Ladd, J., discussed the question at some length in the Fullarton case as follows: "What is an identifying mark is not defined in our statute, and whether any mark on a ballot other than the cross authorized to be placed thereon was intended as a means of identifying such ballot must be determined from the consideration of its adaptability for that purpose, its relation to other marks thereon, whether it may have resulted from accident, inadvertence or carelessness or evident design and the similarity of the ballot with others cast and the like. In other words, the court, in deciding the issue as to whether the ballot has been marked so as to be identified by another, may, and should, consider all the evidence and circumstances bearing thereon precisely as in passing on any other issue."

The two electors had a legal right to vote for the same man for two offices. It is presumed they so voted in good faith. Whether, if the person was elected to two offices, he could qualify for both would be decided by statute.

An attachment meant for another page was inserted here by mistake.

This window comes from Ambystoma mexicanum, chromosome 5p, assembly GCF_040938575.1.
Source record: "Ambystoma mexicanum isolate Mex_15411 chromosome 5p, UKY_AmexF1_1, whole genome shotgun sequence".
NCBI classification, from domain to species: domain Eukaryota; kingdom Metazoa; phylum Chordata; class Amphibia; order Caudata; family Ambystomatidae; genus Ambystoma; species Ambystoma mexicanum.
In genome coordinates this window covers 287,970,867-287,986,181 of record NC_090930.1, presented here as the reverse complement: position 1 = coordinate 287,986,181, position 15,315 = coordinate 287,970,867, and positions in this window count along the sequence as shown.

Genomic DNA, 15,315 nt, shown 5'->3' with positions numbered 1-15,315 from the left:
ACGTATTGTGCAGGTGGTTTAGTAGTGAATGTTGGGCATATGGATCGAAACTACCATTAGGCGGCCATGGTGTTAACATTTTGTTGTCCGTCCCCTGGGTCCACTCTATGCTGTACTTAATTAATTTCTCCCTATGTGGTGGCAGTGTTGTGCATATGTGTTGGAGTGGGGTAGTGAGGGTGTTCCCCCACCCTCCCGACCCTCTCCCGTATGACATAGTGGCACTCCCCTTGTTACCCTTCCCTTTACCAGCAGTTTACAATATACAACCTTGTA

In Hansen v. Lindley, 152 Kan. 63, 102 P.2d 1058, 1069, the court said: "19. The next ballot we shall consider is C3. Hansen argues that this ballot should not be counted because the voter wrote in the name of Paul Turner for township treasurer and put an X mark in the square and also wrote the name of Paul Turner as a candidate for constable and put an X mark in the space provided. This appears to be an honest effort on the part of the voter to vote for the same man for two different offices. This is not forbidden by any statute and was not done to identify the ballot. The ballot should have been counted."